“She calls herself Dani O’Malley.”

I’m awfully underrated but came here to correct it

SURE ENOUGH, THE BASTARD was rebuilding Chester’s.

I stood on the sidewalk, hands fisted, a muscle working in my jaw, assaulted by such acute duality that I’d locked my limbs to keep them from ripping me apart, as they attempted to obey polar opposite desires.

Conflicted is not my natural state.

I’m an arrow to the goal, focused, unwavering. I pick a side and stick with it where every single facet of my life is concerned.

Except for one.

That. Man.

Half of me wanted to punch my fist into the air and shout, “Bloody hell, my sidekick’s back and it looks like he plans to stick around for a while this time!” while I dashed below to confirm the auspicious event with my own eyes.

The other half of me wanted to slam my fist into Ryodan’s face and break bones.

No, I reevaluated my percentages, half wasn’t quite right. Thirty-eight percent of me was in favor of caving to an idiotically happy smile, while sixty-two percent of me was incensed, infuriated, enraged, with thick plumes of steam threatening to erupt from my ears.

I don’t get headaches often but I was about to have one. There was too much pressure in my body and no way to vent it.

While he’d kept me out of commission without my consent, he’d made mind-boggling progress. A framed structure now stood on the previously empty lot above Chester’s underground nightclub. Several hundred workers were rushing to and fro, prepping for the next phase of the project.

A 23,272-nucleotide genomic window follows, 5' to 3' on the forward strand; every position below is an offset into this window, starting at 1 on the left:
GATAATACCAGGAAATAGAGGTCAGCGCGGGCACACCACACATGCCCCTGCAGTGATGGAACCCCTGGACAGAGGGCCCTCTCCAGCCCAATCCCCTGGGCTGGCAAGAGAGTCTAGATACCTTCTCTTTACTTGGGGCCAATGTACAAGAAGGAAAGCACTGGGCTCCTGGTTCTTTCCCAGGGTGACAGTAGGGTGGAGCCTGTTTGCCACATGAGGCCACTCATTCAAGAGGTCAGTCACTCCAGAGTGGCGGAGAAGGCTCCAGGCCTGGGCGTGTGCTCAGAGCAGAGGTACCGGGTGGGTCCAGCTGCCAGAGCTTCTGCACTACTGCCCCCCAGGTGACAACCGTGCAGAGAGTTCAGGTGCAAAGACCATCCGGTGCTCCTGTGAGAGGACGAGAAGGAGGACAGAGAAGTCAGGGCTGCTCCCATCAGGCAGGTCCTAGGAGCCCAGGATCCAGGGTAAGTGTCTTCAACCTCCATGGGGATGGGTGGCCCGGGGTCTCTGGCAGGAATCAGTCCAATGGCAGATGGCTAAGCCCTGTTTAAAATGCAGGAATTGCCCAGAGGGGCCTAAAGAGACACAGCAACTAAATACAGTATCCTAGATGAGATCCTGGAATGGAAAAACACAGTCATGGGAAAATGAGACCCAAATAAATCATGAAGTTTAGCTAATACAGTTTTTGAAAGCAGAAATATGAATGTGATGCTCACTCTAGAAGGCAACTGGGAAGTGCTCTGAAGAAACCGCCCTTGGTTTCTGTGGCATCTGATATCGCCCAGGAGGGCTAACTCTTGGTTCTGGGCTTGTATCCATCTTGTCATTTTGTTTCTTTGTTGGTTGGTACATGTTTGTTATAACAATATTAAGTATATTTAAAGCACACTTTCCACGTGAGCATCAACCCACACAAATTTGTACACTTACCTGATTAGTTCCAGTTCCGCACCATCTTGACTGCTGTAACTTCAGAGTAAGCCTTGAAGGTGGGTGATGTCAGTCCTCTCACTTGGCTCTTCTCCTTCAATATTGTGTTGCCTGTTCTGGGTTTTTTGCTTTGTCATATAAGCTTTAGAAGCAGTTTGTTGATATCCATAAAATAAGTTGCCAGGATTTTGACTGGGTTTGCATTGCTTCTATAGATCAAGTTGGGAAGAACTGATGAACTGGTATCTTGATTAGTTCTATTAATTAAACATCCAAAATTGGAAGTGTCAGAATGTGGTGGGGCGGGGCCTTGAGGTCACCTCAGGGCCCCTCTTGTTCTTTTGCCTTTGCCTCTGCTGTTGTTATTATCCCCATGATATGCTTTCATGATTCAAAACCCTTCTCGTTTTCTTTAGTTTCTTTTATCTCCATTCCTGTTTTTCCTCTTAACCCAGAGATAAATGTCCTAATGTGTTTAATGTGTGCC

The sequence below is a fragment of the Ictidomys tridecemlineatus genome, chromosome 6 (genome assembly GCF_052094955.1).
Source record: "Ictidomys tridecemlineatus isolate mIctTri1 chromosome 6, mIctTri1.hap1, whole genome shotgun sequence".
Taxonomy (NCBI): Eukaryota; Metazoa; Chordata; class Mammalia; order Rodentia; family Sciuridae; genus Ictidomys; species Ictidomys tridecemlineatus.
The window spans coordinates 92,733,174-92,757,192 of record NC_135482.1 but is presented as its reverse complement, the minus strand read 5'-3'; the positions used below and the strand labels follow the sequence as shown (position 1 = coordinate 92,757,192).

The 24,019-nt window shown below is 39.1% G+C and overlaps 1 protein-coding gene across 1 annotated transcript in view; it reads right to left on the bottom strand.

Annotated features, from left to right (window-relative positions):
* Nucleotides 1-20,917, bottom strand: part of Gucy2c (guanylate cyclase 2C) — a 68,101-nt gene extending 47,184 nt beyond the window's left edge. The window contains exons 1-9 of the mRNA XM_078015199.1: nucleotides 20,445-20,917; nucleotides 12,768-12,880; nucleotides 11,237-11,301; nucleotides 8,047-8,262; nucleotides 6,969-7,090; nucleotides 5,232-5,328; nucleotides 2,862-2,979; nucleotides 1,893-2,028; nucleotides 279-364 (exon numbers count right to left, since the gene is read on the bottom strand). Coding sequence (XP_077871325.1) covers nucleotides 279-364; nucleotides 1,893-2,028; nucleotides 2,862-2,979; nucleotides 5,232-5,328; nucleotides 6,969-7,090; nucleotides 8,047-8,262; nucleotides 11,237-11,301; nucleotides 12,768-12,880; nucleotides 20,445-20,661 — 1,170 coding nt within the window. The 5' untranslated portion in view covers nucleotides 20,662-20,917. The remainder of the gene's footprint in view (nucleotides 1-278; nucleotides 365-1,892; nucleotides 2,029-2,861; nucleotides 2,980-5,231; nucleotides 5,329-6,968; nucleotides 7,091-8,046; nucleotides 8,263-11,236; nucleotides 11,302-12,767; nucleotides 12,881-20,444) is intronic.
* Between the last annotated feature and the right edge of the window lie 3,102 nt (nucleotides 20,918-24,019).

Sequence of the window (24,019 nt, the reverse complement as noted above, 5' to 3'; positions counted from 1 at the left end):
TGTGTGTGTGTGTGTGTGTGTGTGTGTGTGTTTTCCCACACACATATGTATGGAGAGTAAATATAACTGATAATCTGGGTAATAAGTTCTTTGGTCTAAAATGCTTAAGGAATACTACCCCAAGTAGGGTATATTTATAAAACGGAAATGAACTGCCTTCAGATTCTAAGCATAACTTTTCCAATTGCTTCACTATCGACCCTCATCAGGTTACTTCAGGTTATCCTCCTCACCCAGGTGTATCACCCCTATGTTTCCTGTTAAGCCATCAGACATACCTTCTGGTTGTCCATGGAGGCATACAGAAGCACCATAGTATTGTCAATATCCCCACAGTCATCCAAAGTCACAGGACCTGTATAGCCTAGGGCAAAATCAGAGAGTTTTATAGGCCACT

Footers had been poured and were curing, there were steel beams and girders waiting to be placed. Bobcats growled, there was even a small crane maneuvering stuff around. Here, piles of lumber rested on pallets, there, enormous blocks of smoky stone were stacked high.

He had to be running three shifts a day, working through the night. Ryodan was like that. Once he wanted something, he wanted it yesterday. He’d wait if he had to, with the true patience of an immortal, but if he could bypass that waiting he would.

Why now? His bloody club had been wrecked years ago and he’d not once made any effort to rebuild the facade aboveground! What message was I supposed to take away from this—you may have worn yourself out helping Dublin for two long solitary years but I’ve gained their fealty in a mere matter of days?

Not that I thought he was doing it to mess with me, which—given how much he used to mess with me would have been a fair assumption—but I no longer think everything he does is about me.

Still, my super ears were picking up way too many compliments about him.

“Hey, miss? Miss?” a man said behind me.

I ignored him. I was no doubt in his way and he wanted me to move so I wouldn’t delay a single second of the great Ryodan’s planned re-creation of the world, which the bible of Dublin would soon be rewritten to immortalize.